The percentage of daily Chrome users who've loaded at least one page containing Flash content per day has gone down from around 80% in 2014 to under 8% in early 2018.
These statistics on Flash's declining numbers were shared with the public by Parisa Tabriz, Director of Engineering at Google, during a keynote speech at Network and Distributed System Security Symposium (NDSS) held in San Diego last week.
Tabriz, one of the Google bigwigs in charge of Chrome's security, was giving a talk on the evolution of security features in Chrome and the web platform. Naturally, she mentioned Flash!
Flash's demise was to be expected, though. Adobe announced last year plans to stop supporting the Adobe Flash Media Player by the end of 2020.
But while Chrome, Firefox, Edge, and all major browsers have already moved from a Flash-enabled-by-default to a Flash-click-to-play policy since last year, the massive drop in Flash usage numbers is a huge surprise for most industry experts.
This big drop could, at least in theory, be explained by the fact that most advertising networks and video streaming portals have moved away from Flash to HTML5, meaning most people can go days before encountering a website that still loads some kind of Flash object.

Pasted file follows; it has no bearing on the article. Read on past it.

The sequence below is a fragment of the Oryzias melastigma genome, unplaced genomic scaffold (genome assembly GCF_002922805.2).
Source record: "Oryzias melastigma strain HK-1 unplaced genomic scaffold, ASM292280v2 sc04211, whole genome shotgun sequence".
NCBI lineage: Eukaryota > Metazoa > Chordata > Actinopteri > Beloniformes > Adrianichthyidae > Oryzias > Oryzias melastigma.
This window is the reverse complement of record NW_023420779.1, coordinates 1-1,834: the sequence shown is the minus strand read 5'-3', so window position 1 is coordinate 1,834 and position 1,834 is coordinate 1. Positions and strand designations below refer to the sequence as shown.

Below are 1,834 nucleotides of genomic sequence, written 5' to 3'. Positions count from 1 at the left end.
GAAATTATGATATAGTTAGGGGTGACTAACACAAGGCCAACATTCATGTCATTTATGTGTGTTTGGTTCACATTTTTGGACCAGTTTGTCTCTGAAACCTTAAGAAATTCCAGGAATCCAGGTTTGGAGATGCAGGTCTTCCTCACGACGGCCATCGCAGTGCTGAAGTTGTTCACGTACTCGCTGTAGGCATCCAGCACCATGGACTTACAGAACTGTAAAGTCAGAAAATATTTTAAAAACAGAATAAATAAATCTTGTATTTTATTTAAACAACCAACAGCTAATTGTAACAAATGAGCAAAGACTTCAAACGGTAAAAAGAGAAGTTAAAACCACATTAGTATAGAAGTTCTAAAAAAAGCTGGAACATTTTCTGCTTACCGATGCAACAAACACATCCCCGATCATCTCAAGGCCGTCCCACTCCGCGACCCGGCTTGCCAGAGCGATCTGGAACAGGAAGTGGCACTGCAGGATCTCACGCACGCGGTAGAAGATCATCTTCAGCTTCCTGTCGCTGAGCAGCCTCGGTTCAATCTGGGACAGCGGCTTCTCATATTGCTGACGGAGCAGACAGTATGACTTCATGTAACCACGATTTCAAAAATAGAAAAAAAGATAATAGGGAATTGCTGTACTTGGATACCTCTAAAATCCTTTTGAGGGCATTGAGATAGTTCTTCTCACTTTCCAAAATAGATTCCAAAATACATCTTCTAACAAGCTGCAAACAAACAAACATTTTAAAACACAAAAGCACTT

On the other hand, Flash's market share —the number of computers with Flash installed— is most likely still pretty high. Tabriz's 8% figure only means that very few people are still using Flash for playing web content, which is a good thing, allowing browsers to prepare for the moment when they'll remove the plugin for good.
For Chrome, this means Chrome 87, expected to be released in December 2020, which is the industry-agreed cutoff date when Adobe will stop shipping updates and when other browsers also agreed to remove Flash from their stable branches as well.
But before Chrome 87, Chrome users will go through an intermediary step. In current versions of Chrome, Flash runs under a click-to-run policy. Starting with Chrome 76 —expected in July 2019— Flash will be disabled by default, meaning users will have to enable the plugin in their settings before even entering a click-to-run state.
However, cutting down Flash usage is not Chrome's only major win these past years. Just earlier this month, Google announced that more than 68% of Chrome traffic on both Android and Windows and over 78% of Chrome traffic on both Chrome OS and Mac, is now being sent via HTTPS. Because of this, the company plans to show a "Not Secure" label for all HTTP sites starting Chrome 68, to be released in July this year.
On Monday, Firefox published similar numbers, revealing that 75% of all Firefox traffic is now encrypted. Mozilla, too, is looking into adding a "Not Secure" label to HTTP sites as well.
[ENCRYPTION INTENSIFIES] https://t.co/UHqACCw2ve— Firefox (@firefox) February 26, 2018
Image credits: Mathias Payer